Wednesday, January 28, 2015

Parenting is fascinating

Parenting is fascinating. Keep in mind that this is coming from the type of person that wasn't passionate either way about kids. Growing up I didn't think to myself, "I must be a mother." I also didn't think to myself, "No kids for me." I was kind of eh about the whole thing. I would say that I'm "eh" about too many aspects of my life, but that's a different problem.

My ambivalence toward the concept of having children mutated once I had one, and I firmly became "heck no to more kids" after my daughter was born. She was a miserable baby, and I absolutely detested staying home with her all day. She screamed 80% of the time, and the other 20% of the time she looked at the world (and me) with scorn. She didn't eat. She didn't sleep. I had never sucked so much at anything in my life, which was extremely demoralizing. There was no way I wanted a repeat, and frankly I don't need to see my genetics. If I do desire another kid for some crazy reason, I could always be a foster parent or adopt. My husband was equally traumatized by my daughter, and we are both in alignment on the whole issue.

I'd say by the age of 2, my daughter started to adjust to the world. Now she's 6, and for the most part she's delightful. But the trauma of her being 2 hours old to 2 years old was so severe that 4 years of delight do not make up for the 2 years of agony.

What has surprised me the most is that after how much I struggled those first two years, things have been smooth sailing since we got over that purely awful hump. Part of that is likely that she is a decent kid. She's not the type of kid that routinely makes stupid decisions. No, she's the kid who will watch several people do the stupid thing, and make the decision for herself if she will do it or not--most likely, she won't do it. She doesn't succumb to peer pressure. Maybe she's still too young, or maybe she lives in her own little world too much. It's hard to say.

As I've mentioned before, I wasn't coddled as a kid. Part of it is that I grew up just before the group of kids who all got trophies for showing up. Back in my school days, only a few trophies were given out, and you had to earn them. Another part of it is that my mom was not a coddler, and she made me figure things out on my own. My main goal was getting out of the house as quickly as possible, so it all hinged on having employable job skills and a good education. Probably from sixth grade on I was focused on my home exit strategy. Why was that my main goal? "It's complicated", like that vague, intriguing Facebook relationship status.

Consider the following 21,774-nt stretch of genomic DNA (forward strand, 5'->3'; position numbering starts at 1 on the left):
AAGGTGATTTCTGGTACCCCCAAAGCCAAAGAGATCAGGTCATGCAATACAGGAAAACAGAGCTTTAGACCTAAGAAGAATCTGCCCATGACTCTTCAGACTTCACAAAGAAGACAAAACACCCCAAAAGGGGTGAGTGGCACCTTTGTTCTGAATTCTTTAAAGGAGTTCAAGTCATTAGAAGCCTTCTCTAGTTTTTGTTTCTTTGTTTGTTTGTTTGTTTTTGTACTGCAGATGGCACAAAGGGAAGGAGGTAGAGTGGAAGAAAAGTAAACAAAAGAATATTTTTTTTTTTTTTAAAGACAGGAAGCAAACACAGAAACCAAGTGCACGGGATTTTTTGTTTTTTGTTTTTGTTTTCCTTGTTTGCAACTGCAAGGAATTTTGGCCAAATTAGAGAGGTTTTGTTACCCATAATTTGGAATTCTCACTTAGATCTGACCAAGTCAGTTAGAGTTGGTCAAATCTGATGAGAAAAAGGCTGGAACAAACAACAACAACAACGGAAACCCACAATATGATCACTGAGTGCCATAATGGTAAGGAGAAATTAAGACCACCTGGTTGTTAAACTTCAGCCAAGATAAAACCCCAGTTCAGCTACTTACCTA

I realize that I need to coddle my daughter a little more than I was. For one, society has changed, and things my mom could get away with when parenting me (e.g.,  leaving me home alone at the age of eight, having me walk home almost two miles from school, etc.) simply will not fly anymore. For another, some of the things my mom did/didn't do just weren't right. BUT she did instill in me a resourcefulness and a work ethic that are reasonably high, and I want my daughter to have those attributes.

Back to my thesis: Parenting is fascinating.  


jojo cucina cucina said...

I am so pissed off. I had a long comment responding to this excellent honest post about parenting and my iPad totally froze and wouldn't move at all even with the back key. And i don't have the energy to repost it. It wasn't blogger either, it was my iPad.

B said...

That happens to me too. :/ Blog posts, book reviews, etc. I have started using Word and then copying things over.

jojo cucina cucina said...

I think i need to stop posting from my iPad. I have much better results with the desktop including when i write my own blog and comment on it. For some reason my iPad makes me continue to sign in each and every time in Facebook, my own blog, etc. It used to not do that and i probably should do some research on settings to try and fix it. But i'm kind of glad that it makes it more difficult to get into Facebook.